What tools should we use?
In Part 1, I discussed common misconceptions behind why pharmaceutical companies aren’t using data to improve clinical trials processes.
Firstly, people often think that digital health solutions are young and unreliable – but in fact, there are options on the market that are incredibly robust and often unknown due to a crowded consumer market.
Second, many executives believe that aggregating data points across multiple sources is cumbersome. That, too, is a misconception. In fact, there are companies out there that can provide the right context for detecting trends and causality while aggregating multiple real-word data sources.
And third, some people think that data learnings don’t impact health outcomes by much, but that couldn’t be further from the truth. In fact, data can change everything – if you have the correct process in place, data learnings can be easily distilled and money will be saved almost immediately.
Truthfully, the first misconception, that digital tools are young and not validated, is rooted in some logic.
At this moment in time, the majority of digital health tools are not appropriately validated because the FDA still needs to set validation processes in place for this fairly new industry.
Today even though there are digital solutions that have received FDA approval and are ready for use in early research and development phases, there are challenges in making the data from the device relevant and reproducible. First, due to the high volume of the data collected by digital health solutions, it is challenging to separate the insightful data from the noise without knowing the context of the signal. Second, when we say “validation,” we’re looking for actual proof of behavior change, but most tools these days cannot accurately create the same kinds of results over and over again. Plus, these results are rarely replicated against a medical grade device in clinical settings, so while the tool might work in one situation, it’s not often compared to the current line up of existing tools. Will it still be reproducible in the setting it’s meant for, rather than in a vacuum? These are important gaps to call out.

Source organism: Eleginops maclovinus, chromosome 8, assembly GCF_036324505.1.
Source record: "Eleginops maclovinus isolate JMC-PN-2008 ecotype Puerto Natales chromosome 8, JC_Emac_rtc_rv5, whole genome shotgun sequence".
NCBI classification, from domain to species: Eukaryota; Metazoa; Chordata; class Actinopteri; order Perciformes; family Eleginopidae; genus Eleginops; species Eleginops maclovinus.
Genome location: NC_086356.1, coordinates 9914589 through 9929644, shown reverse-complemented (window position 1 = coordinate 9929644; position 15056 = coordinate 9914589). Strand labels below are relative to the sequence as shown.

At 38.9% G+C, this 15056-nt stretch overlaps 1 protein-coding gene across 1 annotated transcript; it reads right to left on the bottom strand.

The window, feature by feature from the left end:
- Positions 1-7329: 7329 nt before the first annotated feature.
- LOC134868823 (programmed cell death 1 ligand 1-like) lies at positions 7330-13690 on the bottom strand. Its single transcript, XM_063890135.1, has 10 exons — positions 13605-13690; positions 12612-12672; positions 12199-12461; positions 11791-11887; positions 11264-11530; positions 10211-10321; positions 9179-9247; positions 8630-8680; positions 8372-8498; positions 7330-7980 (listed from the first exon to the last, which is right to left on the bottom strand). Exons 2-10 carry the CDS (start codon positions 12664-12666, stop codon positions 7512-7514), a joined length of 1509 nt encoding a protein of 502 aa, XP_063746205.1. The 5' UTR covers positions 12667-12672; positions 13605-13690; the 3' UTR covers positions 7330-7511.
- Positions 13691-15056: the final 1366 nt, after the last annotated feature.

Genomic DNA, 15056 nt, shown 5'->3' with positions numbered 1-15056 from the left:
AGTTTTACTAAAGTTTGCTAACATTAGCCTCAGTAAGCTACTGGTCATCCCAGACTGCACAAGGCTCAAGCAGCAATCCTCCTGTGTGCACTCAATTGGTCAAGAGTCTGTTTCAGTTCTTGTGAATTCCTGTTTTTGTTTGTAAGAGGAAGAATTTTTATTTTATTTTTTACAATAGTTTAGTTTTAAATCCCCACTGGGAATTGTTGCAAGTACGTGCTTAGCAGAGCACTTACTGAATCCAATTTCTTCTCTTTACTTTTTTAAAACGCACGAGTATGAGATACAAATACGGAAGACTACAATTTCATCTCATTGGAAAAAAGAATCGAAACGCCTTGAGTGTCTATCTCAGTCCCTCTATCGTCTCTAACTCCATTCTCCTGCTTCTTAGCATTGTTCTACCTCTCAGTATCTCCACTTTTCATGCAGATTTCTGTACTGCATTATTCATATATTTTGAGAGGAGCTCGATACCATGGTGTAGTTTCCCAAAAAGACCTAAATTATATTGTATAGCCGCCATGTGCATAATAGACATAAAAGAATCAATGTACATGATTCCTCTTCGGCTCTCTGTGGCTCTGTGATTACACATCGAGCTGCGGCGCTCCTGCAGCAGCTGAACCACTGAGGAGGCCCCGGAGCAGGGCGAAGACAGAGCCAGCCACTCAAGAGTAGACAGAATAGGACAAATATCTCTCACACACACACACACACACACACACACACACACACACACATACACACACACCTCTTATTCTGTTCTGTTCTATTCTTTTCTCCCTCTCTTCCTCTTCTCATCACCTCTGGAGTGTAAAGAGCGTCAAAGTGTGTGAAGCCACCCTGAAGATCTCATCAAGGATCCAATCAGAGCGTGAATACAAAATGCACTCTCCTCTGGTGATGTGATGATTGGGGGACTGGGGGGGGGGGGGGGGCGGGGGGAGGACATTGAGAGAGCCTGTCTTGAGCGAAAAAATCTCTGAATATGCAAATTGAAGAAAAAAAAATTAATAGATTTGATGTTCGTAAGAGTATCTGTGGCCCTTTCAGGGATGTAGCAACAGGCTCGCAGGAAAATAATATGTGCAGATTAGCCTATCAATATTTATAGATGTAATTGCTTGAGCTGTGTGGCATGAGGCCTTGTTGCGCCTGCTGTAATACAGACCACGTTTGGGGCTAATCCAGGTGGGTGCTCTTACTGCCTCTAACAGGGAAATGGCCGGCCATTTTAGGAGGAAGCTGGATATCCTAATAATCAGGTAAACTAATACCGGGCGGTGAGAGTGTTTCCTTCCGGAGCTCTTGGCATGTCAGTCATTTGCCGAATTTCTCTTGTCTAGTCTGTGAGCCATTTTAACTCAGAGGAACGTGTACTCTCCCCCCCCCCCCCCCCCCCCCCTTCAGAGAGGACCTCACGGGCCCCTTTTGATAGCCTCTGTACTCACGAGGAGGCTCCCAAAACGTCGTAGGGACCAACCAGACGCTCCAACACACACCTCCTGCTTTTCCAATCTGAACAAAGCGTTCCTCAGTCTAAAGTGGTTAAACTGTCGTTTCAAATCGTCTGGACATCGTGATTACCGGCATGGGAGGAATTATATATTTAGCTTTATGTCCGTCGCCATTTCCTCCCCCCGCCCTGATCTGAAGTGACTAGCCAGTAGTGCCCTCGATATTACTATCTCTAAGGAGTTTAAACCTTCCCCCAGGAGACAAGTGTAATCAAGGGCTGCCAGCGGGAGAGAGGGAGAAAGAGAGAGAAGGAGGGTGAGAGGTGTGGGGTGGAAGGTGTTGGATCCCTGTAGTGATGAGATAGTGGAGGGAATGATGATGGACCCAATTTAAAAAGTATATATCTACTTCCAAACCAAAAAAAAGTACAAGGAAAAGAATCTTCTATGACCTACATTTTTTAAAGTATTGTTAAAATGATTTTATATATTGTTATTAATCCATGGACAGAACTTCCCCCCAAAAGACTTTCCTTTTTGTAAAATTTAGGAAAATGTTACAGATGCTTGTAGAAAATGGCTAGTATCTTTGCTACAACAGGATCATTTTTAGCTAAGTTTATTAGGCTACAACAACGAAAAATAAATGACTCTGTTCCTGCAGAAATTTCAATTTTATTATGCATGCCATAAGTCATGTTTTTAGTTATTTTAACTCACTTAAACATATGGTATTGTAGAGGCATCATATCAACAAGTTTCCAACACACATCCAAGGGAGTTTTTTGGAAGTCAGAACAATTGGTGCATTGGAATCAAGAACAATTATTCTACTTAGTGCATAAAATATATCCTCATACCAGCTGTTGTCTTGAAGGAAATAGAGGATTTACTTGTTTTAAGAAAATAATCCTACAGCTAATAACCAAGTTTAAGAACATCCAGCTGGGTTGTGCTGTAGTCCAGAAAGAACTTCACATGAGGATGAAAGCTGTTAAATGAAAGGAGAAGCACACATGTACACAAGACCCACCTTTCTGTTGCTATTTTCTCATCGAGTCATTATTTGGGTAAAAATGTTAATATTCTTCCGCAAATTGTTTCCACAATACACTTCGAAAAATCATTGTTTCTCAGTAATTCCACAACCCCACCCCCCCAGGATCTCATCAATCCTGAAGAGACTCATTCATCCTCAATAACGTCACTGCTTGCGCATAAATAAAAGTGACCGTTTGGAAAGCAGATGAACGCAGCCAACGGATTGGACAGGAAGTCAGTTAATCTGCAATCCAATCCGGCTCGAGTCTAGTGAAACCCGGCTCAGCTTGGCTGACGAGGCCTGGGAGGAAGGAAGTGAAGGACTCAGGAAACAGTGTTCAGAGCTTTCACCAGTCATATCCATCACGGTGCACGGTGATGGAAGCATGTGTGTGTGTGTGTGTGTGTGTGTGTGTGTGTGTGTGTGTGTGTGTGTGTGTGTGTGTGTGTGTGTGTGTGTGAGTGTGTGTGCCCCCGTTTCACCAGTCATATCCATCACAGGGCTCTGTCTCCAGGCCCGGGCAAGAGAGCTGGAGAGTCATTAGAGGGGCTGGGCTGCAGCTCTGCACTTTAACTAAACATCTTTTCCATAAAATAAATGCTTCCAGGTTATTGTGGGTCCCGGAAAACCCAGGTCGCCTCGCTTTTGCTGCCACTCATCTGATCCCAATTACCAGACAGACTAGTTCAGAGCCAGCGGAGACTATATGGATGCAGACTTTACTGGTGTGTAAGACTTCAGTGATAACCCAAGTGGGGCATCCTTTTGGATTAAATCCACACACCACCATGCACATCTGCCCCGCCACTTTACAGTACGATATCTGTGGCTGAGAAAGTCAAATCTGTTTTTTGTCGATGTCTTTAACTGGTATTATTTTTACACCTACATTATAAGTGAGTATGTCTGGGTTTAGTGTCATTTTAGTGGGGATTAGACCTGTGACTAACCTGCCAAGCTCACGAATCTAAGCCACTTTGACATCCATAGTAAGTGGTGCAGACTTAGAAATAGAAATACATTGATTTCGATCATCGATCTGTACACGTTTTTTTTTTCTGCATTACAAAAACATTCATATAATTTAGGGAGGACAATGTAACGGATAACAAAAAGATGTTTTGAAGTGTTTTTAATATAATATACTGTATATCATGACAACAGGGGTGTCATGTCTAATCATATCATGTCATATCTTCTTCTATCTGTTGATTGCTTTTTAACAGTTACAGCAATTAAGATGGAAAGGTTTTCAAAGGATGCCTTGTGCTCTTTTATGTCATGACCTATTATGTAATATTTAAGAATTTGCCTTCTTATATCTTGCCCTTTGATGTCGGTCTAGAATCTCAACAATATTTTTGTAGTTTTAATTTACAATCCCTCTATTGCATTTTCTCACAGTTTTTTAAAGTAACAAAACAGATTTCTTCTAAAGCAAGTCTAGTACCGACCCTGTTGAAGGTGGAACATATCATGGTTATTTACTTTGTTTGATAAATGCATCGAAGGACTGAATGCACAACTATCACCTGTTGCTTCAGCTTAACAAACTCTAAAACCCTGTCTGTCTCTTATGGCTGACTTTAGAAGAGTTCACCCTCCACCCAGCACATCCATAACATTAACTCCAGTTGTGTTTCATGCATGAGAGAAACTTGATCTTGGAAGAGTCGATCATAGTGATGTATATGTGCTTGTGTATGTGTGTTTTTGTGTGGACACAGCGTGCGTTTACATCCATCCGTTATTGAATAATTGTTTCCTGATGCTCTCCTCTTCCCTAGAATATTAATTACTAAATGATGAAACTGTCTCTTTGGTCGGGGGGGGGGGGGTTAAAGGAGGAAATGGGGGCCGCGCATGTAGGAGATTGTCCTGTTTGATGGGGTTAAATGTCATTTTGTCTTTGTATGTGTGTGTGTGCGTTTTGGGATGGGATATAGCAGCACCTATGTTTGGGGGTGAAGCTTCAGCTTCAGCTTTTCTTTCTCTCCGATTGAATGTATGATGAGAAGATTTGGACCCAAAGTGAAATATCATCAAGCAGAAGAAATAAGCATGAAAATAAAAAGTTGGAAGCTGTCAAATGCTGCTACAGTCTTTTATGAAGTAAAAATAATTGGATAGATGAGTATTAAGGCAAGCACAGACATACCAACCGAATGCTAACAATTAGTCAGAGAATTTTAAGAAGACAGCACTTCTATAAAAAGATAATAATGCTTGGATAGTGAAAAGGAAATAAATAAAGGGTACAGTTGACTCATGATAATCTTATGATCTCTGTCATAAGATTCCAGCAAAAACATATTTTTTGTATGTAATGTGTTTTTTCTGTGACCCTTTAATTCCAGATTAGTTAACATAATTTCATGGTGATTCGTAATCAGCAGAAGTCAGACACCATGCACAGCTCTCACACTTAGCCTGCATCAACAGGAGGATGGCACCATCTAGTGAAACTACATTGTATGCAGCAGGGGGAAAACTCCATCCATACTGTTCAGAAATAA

As I said in part one, though, there are devices that match clinical grade standards.
These devices and tools often get crowded out of the conversation, and they usually aren’t marketed to the general public as a point of strategic advantage. So the real gap here, for pharmaceutical companies especially, is knowledge – it’s in knowing that these products do exist, and in separating the golden opportunities, which have been tested with a statistically significant number of patients, from the unvetted tools around them.
As we assess these digital health solutions for integration into clinical trials, it is also becoming important to incorporate patient-centricity and patient usability requirements for the solutions.
If a tool is reliable, as a guide, at Medullan, we look for tools that can answer these questions around patient-centricity with a resounding yes:
1. Does this digital health solution solve patients’ problems independently of where they are in their patient journey?